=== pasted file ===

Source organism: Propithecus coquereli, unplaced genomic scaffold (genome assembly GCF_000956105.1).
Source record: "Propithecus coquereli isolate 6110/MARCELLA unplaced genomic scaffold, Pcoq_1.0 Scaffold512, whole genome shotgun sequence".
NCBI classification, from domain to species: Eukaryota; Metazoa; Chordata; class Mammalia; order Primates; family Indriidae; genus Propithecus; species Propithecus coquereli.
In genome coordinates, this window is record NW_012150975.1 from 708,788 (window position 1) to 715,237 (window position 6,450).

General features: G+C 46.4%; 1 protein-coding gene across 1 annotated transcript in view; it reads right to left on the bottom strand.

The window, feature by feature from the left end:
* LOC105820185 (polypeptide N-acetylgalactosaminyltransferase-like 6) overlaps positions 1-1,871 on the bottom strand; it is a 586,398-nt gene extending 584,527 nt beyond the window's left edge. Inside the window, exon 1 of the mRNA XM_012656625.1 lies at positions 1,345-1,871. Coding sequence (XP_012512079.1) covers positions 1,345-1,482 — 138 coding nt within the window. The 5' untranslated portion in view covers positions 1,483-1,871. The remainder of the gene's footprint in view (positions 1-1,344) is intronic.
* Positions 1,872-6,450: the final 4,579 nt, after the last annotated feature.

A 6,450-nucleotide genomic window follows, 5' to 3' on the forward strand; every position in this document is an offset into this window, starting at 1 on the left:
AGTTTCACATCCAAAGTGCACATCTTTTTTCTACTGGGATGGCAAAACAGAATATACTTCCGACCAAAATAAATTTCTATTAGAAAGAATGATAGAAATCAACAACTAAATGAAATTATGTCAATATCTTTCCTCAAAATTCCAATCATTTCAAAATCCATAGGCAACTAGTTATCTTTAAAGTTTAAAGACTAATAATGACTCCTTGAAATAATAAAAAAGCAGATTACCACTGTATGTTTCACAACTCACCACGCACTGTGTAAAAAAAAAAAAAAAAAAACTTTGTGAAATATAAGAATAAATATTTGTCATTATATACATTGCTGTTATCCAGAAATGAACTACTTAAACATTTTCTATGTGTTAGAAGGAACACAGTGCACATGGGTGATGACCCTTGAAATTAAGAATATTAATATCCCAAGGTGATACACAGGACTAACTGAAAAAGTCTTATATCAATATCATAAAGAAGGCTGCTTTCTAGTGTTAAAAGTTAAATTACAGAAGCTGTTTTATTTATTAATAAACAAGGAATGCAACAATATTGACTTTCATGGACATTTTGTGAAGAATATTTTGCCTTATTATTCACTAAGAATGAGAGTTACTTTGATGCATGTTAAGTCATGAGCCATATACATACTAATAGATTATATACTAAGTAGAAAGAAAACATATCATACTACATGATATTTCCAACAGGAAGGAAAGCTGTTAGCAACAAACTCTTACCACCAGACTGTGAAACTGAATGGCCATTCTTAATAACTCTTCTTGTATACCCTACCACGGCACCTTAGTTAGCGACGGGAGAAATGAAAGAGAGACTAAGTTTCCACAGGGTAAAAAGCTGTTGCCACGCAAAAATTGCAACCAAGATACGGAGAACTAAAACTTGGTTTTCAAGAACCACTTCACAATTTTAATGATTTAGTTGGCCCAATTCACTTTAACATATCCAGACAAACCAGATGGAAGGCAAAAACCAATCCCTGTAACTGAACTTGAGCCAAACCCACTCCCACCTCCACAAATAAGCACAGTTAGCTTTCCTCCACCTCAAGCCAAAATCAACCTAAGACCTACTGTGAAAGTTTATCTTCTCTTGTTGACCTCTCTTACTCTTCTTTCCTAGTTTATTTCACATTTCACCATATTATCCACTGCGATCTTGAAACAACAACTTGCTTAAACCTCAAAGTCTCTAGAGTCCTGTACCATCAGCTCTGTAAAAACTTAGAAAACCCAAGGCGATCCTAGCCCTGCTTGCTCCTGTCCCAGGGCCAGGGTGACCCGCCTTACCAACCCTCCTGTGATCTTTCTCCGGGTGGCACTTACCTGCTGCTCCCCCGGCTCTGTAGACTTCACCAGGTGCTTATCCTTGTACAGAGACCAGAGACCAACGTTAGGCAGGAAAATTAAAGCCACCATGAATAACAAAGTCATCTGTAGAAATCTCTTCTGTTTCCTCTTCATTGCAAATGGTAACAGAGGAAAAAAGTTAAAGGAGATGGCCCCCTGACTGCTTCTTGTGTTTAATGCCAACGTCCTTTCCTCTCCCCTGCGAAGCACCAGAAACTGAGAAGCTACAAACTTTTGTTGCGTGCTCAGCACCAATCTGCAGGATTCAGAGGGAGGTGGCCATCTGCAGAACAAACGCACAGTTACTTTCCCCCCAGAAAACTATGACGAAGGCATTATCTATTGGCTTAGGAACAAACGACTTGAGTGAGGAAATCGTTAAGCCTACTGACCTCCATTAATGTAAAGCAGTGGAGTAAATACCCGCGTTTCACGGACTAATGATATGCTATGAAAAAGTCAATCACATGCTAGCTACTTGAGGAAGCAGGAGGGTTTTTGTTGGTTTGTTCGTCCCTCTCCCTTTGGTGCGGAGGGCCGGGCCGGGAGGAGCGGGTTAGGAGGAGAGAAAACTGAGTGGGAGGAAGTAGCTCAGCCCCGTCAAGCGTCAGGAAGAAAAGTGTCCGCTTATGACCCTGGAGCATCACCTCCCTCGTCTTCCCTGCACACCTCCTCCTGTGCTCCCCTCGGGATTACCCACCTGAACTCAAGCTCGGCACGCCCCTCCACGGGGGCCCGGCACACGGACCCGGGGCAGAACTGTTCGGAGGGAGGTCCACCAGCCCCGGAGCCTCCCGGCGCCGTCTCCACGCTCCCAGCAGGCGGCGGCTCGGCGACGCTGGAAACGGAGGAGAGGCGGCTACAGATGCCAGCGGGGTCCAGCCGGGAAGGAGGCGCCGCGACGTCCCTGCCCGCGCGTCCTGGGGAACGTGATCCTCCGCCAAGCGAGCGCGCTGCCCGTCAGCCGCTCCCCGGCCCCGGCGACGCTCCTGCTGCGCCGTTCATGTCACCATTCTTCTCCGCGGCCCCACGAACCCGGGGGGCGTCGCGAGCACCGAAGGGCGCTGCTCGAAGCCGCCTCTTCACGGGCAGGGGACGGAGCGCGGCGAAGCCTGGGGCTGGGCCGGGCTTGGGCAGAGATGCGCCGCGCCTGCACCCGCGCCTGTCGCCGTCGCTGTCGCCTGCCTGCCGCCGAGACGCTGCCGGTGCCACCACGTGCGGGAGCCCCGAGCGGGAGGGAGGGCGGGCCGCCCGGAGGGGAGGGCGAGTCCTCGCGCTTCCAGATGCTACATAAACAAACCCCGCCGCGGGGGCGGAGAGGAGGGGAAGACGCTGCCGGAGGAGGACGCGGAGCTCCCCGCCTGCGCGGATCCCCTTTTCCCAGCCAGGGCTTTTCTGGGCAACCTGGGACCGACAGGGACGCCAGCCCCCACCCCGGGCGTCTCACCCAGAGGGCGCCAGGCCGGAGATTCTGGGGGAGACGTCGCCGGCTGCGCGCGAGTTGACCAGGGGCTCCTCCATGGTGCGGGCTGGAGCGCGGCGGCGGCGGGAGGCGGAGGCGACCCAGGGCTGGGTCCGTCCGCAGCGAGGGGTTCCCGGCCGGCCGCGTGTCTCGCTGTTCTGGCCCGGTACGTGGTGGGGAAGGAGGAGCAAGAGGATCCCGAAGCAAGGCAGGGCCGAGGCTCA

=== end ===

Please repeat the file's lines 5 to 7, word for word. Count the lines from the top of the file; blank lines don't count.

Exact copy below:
General features: G+C 46.4%; 1 protein-coding gene across 1 annotated transcript in view; it reads right to left on the bottom strand.

The window, feature by feature from the left end:
* LOC105820185 (polypeptide N-acetylgalactosaminyltransferase-like 6) overlaps positions 1-1,871 on the bottom strand; it is a 586,398-nt gene extending 584,527 nt beyond the window's left edge. Inside the window, exon 1 of the mRNA XM_012656625.1 lies at positions 1,345-1,871. Coding sequence (XP_012512079.1) covers positions 1,345-1,482 — 138 coding nt within the window. The 5' untranslated portion in view covers positions 1,483-1,871. The remainder of the gene's footprint in view (positions 1-1,344) is intronic.